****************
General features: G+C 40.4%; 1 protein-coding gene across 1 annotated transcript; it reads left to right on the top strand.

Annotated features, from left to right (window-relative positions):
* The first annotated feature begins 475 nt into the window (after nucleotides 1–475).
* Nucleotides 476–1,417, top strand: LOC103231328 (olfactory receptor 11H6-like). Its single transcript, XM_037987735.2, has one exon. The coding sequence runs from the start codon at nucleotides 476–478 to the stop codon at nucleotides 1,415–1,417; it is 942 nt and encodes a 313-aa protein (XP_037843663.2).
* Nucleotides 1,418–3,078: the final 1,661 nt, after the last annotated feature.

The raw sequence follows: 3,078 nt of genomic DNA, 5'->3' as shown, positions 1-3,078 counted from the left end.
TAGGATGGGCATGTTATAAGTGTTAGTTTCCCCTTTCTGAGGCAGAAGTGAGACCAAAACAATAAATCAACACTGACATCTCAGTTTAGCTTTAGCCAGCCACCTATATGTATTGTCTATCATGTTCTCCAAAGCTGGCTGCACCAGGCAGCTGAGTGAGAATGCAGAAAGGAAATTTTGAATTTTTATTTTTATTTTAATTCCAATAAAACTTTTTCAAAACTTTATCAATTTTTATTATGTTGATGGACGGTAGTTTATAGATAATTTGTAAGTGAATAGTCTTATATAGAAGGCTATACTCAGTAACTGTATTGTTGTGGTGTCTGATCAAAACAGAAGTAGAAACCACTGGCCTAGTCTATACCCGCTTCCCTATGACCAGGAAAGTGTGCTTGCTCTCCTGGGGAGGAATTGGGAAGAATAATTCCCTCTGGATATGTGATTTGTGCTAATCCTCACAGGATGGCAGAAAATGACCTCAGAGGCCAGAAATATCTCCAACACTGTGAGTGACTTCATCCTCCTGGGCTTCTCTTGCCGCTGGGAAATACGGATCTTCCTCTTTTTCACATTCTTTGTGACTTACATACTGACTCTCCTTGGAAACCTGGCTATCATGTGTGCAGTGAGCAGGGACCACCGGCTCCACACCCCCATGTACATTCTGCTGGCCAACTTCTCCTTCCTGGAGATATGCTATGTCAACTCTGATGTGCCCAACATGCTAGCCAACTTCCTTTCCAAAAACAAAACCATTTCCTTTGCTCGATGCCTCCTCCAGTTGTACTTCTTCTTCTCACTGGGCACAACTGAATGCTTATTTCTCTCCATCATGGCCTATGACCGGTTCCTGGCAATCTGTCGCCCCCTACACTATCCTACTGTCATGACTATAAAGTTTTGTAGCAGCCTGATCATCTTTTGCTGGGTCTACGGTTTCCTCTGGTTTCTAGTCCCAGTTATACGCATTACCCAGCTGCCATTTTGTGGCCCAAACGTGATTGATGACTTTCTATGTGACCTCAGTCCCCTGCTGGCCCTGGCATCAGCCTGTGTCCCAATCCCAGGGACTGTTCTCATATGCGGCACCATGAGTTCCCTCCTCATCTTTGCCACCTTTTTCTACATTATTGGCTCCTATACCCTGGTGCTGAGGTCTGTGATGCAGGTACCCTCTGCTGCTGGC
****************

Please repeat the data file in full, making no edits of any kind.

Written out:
General features: G+C 40.4%; 1 protein-coding gene across 1 annotated transcript; it reads left to right on the top strand.

Annotated features, from left to right (window-relative positions):
* The first annotated feature begins 475 nt into the window (after nucleotides 1–475).
* Nucleotides 476–1,417, top strand: LOC103231328 (olfactory receptor 11H6-like). Its single transcript, XM_037987735.2, has one exon. The coding sequence runs from the start codon at nucleotides 476–478 to the stop codon at nucleotides 1,415–1,417; it is 942 nt and encodes a 313-aa protein (XP_037843663.2).
* Nucleotides 1,418–3,078: the final 1,661 nt, after the last annotated feature.

The raw sequence follows: 3,078 nt of genomic DNA, 5'->3' as shown, positions 1-3,078 counted from the left end.
TAGGATGGGCATGTTATAAGTGTTAGTTTCCCCTTTCTGAGGCAGAAGTGAGACCAAAACAATAAATCAACACTGACATCTCAGTTTAGCTTTAGCCAGCCACCTATATGTATTGTCTATCATGTTCTCCAAAGCTGGCTGCACCAGGCAGCTGAGTGAGAATGCAGAAAGGAAATTTTGAATTTTTATTTTTATTTTAATTCCAATAAAACTTTTTCAAAACTTTATCAATTTTTATTATGTTGATGGACGGTAGTTTATAGATAATTTGTAAGTGAATAGTCTTATATAGAAGGCTATACTCAGTAACTGTATTGTTGTGGTGTCTGATCAAAACAGAAGTAGAAACCACTGGCCTAGTCTATACCCGCTTCCCTATGACCAGGAAAGTGTGCTTGCTCTCCTGGGGAGGAATTGGGAAGAATAATTCCCTCTGGATATGTGATTTGTGCTAATCCTCACAGGATGGCAGAAAATGACCTCAGAGGCCAGAAATATCTCCAACACTGTGAGTGACTTCATCCTCCTGGGCTTCTCTTGCCGCTGGGAAATACGGATCTTCCTCTTTTTCACATTCTTTGTGACTTACATACTGACTCTCCTTGGAAACCTGGCTATCATGTGTGCAGTGAGCAGGGACCACCGGCTCCACACCCCCATGTACATTCTGCTGGCCAACTTCTCCTTCCTGGAGATATGCTATGTCAACTCTGATGTGCCCAACATGCTAGCCAACTTCCTTTCCAAAAACAAAACCATTTCCTTTGCTCGATGCCTCCTCCAGTTGTACTTCTTCTTCTCACTGGGCACAACTGAATGCTTATTTCTCTCCATCATGGCCTATGACCGGTTCCTGGCAATCTGTCGCCCCCTACACTATCCTACTGTCATGACTATAAAGTTTTGTAGCAGCCTGATCATCTTTTGCTGGGTCTACGGTTTCCTCTGGTTTCTAGTCCCAGTTATACGCATTACCCAGCTGCCATTTTGTGGCCCAAACGTGATTGATGACTTTCTATGTGACCTCAGTCCCCTGCTGGCCCTGGCATCAGCCTGTGTCCCAATCCCAGGGACTGTTCTCATATGCGGCACCATGAGTTCCCTCCTCATCTTTGCCACCTTTTTCTACATTATTGGCTCCTATACCCTGGTGCTGAGGTCTGTGATGCAGGTACCCTCTGCTGCTGGC